It is time to say goodbye to 32-bit applications within Mac OS. At some point the need may arise to abandon all of the 64-bit apps that your children love and embrace the goodness that is 128-bits or maybe someday 256-bit. This should be part of the normal improvement cycle that computers and their users go through every decade or so, but Apple has made this one a pain in the arse.
Apple has given developers plenty of notice over the years that 64-bits was the way forward (not just iOS) and apps need to be updated and ready to be "clean". The problem that we are having is not with third party apps, the problem we have is with Apple's own apps.
Apple has been making their apps fully 64-bit compliant for years, so that in itself is not the problem. It's the fact that Apple has been very selective about which of its own applications to update and what features to keep during that update.
Users still rely on applications for their daily routines that Apple has not replaced with newer / better versions. Most specifically for this rant; Quicktime Player 7 and Final Cut Pro 7. We at the Waxy Apple are beginning to wonder if 'seven' is an unlucky number for applications.
We've complained about the lack of true updates for these apps but at least we've been able to continue using what 'just works'. But now Apple is forcing these applications to be swept into the trash can once and for all with the forthcoming update to OSX. Users be damned.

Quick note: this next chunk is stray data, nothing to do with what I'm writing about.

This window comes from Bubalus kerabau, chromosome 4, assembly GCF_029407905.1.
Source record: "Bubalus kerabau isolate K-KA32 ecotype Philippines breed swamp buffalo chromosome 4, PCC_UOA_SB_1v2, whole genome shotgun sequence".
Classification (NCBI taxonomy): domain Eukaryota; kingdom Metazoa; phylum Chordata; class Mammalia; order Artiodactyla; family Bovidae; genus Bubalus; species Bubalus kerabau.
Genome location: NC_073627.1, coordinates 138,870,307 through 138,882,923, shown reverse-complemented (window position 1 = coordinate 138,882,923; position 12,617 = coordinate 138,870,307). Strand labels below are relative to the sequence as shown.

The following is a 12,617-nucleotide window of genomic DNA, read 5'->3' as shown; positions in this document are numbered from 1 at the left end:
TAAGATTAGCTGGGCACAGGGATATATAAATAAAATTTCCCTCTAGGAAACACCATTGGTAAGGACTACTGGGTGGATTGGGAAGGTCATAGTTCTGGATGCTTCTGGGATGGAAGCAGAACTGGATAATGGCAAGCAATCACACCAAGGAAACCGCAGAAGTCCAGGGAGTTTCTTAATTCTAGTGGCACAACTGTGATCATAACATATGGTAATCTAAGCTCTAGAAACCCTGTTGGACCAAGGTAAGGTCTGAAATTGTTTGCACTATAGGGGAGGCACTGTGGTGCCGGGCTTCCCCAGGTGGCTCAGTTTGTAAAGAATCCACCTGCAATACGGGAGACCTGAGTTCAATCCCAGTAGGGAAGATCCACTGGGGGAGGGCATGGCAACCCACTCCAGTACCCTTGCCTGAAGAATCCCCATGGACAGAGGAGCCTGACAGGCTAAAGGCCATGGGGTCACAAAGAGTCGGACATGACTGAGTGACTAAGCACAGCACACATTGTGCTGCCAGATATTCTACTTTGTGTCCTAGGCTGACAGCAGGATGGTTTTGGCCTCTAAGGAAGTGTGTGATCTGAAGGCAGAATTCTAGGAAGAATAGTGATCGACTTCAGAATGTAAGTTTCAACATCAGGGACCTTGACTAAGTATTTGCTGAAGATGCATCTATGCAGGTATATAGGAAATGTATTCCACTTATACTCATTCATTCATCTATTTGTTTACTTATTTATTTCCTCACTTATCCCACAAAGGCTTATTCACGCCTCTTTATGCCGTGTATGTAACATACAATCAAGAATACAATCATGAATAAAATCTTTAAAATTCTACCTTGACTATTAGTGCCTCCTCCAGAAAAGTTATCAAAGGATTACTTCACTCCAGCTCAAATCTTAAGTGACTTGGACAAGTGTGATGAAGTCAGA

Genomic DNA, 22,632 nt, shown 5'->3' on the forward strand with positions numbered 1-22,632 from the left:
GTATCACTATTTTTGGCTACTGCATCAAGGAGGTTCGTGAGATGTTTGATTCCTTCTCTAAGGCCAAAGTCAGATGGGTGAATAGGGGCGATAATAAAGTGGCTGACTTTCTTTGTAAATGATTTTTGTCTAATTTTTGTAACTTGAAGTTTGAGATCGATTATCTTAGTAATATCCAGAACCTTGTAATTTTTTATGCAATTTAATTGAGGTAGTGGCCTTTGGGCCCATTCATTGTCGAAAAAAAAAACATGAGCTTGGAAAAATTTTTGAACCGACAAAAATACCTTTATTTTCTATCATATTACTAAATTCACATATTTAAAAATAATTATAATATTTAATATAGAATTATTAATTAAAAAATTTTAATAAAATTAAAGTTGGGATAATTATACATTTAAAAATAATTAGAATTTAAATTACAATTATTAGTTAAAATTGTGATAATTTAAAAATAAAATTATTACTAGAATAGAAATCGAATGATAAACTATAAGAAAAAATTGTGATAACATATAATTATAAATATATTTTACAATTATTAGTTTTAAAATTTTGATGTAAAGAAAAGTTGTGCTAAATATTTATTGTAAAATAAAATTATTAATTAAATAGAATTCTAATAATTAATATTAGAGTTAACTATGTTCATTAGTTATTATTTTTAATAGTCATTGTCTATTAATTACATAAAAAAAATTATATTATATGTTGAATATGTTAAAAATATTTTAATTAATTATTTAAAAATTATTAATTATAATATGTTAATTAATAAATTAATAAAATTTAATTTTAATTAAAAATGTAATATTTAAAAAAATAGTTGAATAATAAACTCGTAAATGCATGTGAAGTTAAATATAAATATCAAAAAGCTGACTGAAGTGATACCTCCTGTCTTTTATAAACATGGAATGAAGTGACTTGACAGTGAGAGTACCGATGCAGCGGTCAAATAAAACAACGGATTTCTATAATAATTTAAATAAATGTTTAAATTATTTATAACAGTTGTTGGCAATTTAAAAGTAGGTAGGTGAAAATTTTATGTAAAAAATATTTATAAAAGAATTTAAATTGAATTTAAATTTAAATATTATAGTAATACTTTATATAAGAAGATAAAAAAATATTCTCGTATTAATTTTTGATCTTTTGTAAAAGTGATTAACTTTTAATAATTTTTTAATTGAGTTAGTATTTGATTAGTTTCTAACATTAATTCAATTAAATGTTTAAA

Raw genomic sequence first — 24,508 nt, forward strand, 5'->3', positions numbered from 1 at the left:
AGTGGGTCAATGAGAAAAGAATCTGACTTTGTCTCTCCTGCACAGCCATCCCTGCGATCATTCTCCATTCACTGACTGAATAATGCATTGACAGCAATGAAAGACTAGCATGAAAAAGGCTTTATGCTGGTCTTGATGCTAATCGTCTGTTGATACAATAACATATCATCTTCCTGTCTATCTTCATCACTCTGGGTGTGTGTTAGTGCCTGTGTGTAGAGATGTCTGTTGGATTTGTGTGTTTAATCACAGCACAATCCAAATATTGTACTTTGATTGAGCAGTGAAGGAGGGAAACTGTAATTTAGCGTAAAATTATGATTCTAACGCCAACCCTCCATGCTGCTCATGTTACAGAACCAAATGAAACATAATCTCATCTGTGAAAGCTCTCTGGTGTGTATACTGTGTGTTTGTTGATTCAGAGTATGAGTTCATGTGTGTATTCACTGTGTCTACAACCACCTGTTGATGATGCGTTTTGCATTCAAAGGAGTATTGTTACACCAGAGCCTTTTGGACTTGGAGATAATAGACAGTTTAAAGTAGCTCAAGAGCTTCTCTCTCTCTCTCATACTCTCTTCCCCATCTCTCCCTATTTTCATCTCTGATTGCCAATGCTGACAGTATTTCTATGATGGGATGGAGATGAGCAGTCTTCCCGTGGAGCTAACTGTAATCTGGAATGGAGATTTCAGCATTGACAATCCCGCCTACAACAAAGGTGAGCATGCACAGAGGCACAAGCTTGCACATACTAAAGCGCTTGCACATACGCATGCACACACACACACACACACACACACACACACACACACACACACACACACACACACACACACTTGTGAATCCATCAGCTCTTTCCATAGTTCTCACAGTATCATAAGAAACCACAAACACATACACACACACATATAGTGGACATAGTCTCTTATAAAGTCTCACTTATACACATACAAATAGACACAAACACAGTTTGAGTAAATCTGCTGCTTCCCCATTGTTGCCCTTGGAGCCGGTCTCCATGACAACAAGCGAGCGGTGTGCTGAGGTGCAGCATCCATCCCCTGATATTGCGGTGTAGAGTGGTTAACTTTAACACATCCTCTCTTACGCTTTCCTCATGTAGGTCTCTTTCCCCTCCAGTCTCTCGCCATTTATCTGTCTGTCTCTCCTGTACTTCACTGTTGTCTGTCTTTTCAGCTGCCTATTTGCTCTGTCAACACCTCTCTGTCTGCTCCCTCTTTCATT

Look, this isn't the case of people liking the old software better or being stuck in their ways or just being luddites. This is a case of Apple creating an app that is essentially a Ferrari, and then years later upgrading it to be a Yugo. Sadly the fruity company has gotten very good at doing just that.
Quicktime Player X (QTPX) was supposed to be the successor to Player 7. With its up-to-date black borderless interface and disappearing controls it was a slick (and 64-bit) update to the aging Player 7. At the introduction Apple admitted that it wasn't up to snuff with Player 7's capabilities but they would be added over time. Tic-Tok guys.
Only quick with current codecs
Player X still has to 'convert' videos that use an un-Apple codec. The most frustrating thing is to double click a video file to have QTPX try to open it and present us with the dreaded "Converting" progress bar. Quick is a word that can never be used for this process. Instead of creating a library of codec's that are 64-bit, Apple chose the easy road. Even old MOV files created with early versions of Quicktime can't be directly opened. <facepalm> Will Apple ever learn?
Writing for MacWorld, Jason Snell (a guy who knows a thing or two about Macs) goes into more detail on the features that are loved by so many that Apple has never seen fit to implement within QTPX.
The Final… Cut
We won't rehash our absolute hatred for the software that should be correctly named iMovie Pro. FCX's failure isn't due to not taking the time or money to create a good piece of software - it is purely due to Apple's hubris of thinking that they know how people want their software to operate. 'Hey lets take iMovie and add a few features from Final Cut and call it FCX'.
It would be hard to believe that Apple has not lost market share in the professional video editing market. Partly due to Final Cut X, but also due to the lack of computer hardware geared toward the pro market.
There are other examples of Apple abandoning software or castrating into being the court eunuchs, but these two are closest to our waxy hearts and the ones that we wish Apple would correct and bring back to life.